This mistake is a byproduct of the previous two because as you grow your team and add new income streams, your expenses rise exponentially. It can seem manageable at first, but before long it can spiral out of control. I've experienced this firsthand as my monthly expenses practically doubled month-on-month. It's a disaster waiting to happen unless you get crystal clear on your finances.

This is a continuous habit you need to nurture, ensuring you check in on your revenue and expenditure each month. It's not that you shouldn't spend more as you make more, but you have to give everything you invest in purpose. Whether that's a new team member, improving your lifestyle or placing new resources into the business, you always have to have a reason for spending your money. If not, you can quickly run out of it.

4. You don't reinvest in your business

This is a huge mistake and once again it's one I used to make. There's so much advice out there about how to invest your money. The problem is, most of it isn't relevant to an entrepreneur because most of it encourages you to take money out of your business and place it somewhere else (stocks, shares, bonds, pensions, etc.). That makes sense for someone with a predictable income. But for an entrepreneur? No way! The best thing you can invest in is your business because this is what you have the most control over. So before you give your money to someone else to invest, make sure you fully support your business with the time, money and resources it needs.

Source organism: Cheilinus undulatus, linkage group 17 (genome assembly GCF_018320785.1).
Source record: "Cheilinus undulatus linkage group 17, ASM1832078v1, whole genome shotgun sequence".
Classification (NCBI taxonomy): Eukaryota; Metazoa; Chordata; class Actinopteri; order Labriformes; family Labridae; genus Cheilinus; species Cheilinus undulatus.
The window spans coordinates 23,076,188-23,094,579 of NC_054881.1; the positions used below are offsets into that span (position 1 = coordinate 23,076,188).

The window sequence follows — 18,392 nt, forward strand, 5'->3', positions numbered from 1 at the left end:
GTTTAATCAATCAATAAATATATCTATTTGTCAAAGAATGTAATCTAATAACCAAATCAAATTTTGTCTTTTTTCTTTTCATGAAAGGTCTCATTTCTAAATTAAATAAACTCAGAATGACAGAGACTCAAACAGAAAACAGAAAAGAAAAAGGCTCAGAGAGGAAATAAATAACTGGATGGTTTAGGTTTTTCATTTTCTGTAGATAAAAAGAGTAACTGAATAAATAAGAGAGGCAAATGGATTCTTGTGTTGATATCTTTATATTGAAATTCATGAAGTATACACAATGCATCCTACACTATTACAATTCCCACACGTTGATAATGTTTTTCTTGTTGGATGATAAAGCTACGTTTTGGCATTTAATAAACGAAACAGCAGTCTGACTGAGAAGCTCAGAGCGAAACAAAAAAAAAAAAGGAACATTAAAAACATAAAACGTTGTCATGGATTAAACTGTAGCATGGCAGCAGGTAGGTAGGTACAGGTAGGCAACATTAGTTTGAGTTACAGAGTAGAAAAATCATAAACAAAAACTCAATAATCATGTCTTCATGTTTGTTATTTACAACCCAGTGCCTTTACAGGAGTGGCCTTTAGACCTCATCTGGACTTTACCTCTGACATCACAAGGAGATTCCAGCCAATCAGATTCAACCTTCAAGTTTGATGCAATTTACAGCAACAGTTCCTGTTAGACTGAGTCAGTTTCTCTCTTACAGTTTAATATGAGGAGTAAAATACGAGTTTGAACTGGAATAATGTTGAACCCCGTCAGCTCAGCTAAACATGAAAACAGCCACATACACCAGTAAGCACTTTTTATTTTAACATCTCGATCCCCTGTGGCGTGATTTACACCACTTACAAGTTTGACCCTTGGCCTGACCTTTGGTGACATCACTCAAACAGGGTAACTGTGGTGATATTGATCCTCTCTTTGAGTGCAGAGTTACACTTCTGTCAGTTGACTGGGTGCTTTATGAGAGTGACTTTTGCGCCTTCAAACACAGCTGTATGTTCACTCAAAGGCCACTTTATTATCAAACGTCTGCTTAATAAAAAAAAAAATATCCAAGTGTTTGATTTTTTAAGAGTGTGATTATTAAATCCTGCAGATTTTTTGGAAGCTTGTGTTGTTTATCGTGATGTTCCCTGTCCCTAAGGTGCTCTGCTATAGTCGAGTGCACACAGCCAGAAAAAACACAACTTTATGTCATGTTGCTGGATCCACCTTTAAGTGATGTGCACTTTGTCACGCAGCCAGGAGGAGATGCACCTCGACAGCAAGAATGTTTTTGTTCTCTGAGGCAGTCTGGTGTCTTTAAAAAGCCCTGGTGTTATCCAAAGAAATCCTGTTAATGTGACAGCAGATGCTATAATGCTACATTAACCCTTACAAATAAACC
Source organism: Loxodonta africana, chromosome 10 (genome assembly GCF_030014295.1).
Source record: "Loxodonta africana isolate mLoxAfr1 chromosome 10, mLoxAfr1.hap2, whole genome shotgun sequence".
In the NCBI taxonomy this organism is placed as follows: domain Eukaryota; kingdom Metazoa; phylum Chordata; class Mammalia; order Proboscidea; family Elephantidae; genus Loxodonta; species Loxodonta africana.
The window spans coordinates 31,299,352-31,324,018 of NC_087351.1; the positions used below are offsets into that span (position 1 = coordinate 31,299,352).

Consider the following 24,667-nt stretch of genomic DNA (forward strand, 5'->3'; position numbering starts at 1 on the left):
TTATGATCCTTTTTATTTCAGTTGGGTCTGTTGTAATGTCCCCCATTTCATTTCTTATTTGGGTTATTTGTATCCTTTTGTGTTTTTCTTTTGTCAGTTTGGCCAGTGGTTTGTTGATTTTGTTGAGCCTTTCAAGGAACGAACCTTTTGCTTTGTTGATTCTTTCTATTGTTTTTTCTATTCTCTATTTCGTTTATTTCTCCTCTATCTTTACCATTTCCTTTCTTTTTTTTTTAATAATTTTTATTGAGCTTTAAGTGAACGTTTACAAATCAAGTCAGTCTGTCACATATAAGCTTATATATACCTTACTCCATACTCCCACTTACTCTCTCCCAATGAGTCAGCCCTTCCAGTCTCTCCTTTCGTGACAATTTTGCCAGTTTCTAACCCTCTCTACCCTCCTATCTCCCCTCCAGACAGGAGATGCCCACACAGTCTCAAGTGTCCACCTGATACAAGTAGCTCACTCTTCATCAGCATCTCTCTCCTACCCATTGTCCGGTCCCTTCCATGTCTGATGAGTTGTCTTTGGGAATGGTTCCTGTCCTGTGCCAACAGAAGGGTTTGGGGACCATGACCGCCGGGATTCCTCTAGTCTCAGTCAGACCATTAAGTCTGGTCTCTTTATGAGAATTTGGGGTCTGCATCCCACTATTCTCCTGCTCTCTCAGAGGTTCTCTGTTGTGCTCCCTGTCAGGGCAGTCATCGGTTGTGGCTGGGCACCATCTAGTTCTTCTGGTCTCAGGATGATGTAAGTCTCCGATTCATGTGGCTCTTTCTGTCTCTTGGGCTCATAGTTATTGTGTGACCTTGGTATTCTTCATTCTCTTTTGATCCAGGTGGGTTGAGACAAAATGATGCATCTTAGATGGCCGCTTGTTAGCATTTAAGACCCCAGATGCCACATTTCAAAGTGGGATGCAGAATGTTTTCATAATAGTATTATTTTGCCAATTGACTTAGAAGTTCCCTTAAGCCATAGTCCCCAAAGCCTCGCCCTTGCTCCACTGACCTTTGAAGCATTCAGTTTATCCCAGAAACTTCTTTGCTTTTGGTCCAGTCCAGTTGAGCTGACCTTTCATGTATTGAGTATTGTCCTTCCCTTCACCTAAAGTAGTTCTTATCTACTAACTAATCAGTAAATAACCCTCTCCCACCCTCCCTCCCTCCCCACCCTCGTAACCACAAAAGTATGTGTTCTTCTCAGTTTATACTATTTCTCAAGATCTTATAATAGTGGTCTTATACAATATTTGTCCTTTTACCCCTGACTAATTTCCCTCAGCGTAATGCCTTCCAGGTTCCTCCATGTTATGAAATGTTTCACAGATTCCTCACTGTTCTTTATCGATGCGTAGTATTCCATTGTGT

Related: 4 Ways to Invest More Deeply in Your Business

5. You don't take money out of your business

It's important to constantly invest in your business, but you have to continue to invest in your own life, lifestyle and personal growth. In the early days, I also recommend entrepreneurs take as little as they can and reinvest as much of it into their business. Yet this can only last so long. Once you build momentum and step into a period of growth, you have to embrace this yourself — not just as a business owner, but as a human being.

I see this mistake play out too often as successful entrepreneurs struggle to step back and enjoy life. It's a fine balance, yet it's an important one if you want to find harmony. The alternative soon turns toxic as you begin to resent your business. It's an easy fix because all you have to do is to commit to growing as a person as you grow your business. This means you too require (and deserve) investment: money, time, energy and attention.

The rollercoaster ride you're on is full of ups and downs. Just because you're scaling and on the fast track to seven figures and beyond doesn't mean there aren't obstacles in your way. Avoid and overcoming these five mistakes will help you navigate your way to success.

Scott Oldford

Entrepreneur Leadership Network® Contributor

Mentor, Advisor & Investor for Online Entrepreneurs

Scott Oldford has helped build and scale countless 6, 7 & 8-figure online businesses in the education, certification, coaching, consulting and courses niche.

Want to be an Entrepreneur Leadership Network contributor? Apply now to join.